After nearly four decades of decline, murders by intimate partners are on the rise nationally, driven primarily by guns, according to a study looking at gender and homicide published this year.
The number of victims killed by intimate partners rose to 2,237 in 2017, a 19 percent increase from the 1,875 killed in 2014, according to James Alan Fox, a professor of criminal justice at Northeastern University and one of the study’s authors.
The majority of the victims in 2017 — 1,527 — were women.
FBI data analyzed in the report showed that gun-related domestic killings increased by 26 percent from 2010 to 2017, a spike that Fox called alarming.
In 2017, more than 60 percent of the 1,527 women murdered by intimate partners — or 926 — were killed with guns.
In Eastern Iowa, Linn and Johnson counties have bucked the national trend.
In the past five years, Cedar Rapids has reported four domestic violence homicides — three in 2014 and one in 2015. Three of the deaths involved firearms, with the shooter in two of the cases also killing himself.
Iowa City police and the Linn and Johnson County sheriff’s offices reported no domestic violence homicides in the past five years.
Most cases of intimate partner violence in the two counties involve “personal weapons,” meaning hands and feet, officials said,
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In domestic assaults involving weapons, “objects of opportunity” are most commonly used, said Sgt. Laura Faircloth of the Cedar Rapids Police Department.
In the past five years, knives have been the weapon of choice in most cases, with clubs or blunt objects following, data from the departments show. Though rare, motor vehicles also have also used as weapons.
“Guns are involved in less than 15 percent of all domestic abuse cases that involve a weapon, and less than 3 percent overall,” Cedar Rapids public safety spokesperson Greg Buelow said.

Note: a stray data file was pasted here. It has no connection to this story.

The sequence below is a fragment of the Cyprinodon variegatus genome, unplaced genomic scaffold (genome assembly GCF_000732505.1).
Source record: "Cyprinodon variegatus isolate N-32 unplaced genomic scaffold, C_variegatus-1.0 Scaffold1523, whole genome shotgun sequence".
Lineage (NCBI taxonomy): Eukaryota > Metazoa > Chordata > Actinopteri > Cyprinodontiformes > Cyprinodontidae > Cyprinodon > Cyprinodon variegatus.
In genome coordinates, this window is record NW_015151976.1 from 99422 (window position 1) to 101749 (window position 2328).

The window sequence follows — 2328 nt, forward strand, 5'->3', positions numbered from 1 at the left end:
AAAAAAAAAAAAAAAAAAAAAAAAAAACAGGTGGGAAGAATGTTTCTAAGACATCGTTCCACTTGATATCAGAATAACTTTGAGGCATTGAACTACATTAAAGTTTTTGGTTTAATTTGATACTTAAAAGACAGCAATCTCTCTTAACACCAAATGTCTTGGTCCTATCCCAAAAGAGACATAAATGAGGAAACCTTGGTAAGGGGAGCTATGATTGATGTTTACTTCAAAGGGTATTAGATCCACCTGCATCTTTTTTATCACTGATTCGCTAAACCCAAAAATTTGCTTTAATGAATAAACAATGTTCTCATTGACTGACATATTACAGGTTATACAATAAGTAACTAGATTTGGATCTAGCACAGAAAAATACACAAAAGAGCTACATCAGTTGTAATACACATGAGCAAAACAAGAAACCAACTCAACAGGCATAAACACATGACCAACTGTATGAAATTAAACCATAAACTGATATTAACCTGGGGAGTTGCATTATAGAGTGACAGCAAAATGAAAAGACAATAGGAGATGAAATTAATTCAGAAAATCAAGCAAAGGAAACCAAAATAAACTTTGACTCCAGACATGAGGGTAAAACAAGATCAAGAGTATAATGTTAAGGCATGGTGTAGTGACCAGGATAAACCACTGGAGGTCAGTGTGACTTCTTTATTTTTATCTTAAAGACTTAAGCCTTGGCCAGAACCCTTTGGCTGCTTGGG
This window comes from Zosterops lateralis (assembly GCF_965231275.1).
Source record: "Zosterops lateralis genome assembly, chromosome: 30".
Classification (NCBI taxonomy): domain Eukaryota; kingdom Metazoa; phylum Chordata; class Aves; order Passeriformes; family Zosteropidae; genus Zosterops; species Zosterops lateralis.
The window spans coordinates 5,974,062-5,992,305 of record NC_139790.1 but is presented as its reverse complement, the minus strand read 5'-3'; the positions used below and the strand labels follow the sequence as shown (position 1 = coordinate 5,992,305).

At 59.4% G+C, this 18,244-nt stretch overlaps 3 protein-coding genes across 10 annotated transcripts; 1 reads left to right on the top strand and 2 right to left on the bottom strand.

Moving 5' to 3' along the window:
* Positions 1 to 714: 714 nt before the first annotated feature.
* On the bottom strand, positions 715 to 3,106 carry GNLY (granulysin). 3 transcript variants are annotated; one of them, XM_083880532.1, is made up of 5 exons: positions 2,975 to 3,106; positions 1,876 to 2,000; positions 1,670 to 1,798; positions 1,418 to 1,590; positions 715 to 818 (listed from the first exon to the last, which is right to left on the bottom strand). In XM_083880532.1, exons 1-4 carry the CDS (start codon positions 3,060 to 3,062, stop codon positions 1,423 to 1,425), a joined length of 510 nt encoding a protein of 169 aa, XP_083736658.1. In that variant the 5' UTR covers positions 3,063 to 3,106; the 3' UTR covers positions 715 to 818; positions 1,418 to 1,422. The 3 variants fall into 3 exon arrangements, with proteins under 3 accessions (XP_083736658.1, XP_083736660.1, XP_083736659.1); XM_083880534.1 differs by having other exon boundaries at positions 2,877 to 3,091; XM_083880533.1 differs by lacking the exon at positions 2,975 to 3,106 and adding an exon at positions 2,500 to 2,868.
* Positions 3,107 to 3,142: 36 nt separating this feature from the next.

GUNS IN HOMES
National statistics show more than half of all women murdered in the United States are killed by an intimate partner with a gun, and the chance of being murdered by an abusive partner increases fivefold when there is a gun in the home, according to the National Coalition Against Domestic Violence.
“When we respond to the scene of a domestic assault, and we learn of weapons in the house, that’s an indicator that we need to slow down and look closely at the situation,” said Eric Nieland, a domestic violence investigator with the Iowa City Police Department.
“With every case we respond to, officers do what is called a lethality assessment program, where they ask a series of questions to determine the seriousness of the situation,” he said.
Depending on the answers, the victim is connected to appropriate services before the officers leave, he said.
Nieland said it is his job to follow up on every domestic violence report and see what he can do to help.
“I’ll call them to follow up, see what we can do to help the situation and connect them to services that can help them with what they need, whether that’s shelter or a safety plan or a no-contact order,” he said. “But it’s frustrating because we can only do so much.”
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Fox said the results of his domestic violence research were surprising, given that the number of such homicides have been declining for decades.
In 1976, he said, 3,275 people were murdered by a romantic partner, well above the 2017 total.
He attributed the decline in recent years to fewer and later marriages, an increase in divorce, and women escaping bad relationships by going to shelters or seeking help.
“This is information we have to pay attention to,” he said. “It can’t be ignored.”
The U.S. House last month reauthorized the Violence Against Women Act — a law passed in 1994 that is meant to protect victims of sexual and domestic violence. Representatives added stricter provisions regarding domestic abusers and gun ownership.
The new provisions would close the so-called boyfriend loophole and bar those under a restraining order — or who were convicted of abusing, assaulting or stalking a domestic partner — from buying guns, the New York Times reported.
The bill, opposed by the National Rifle Association, is awaiting action in the Senate.
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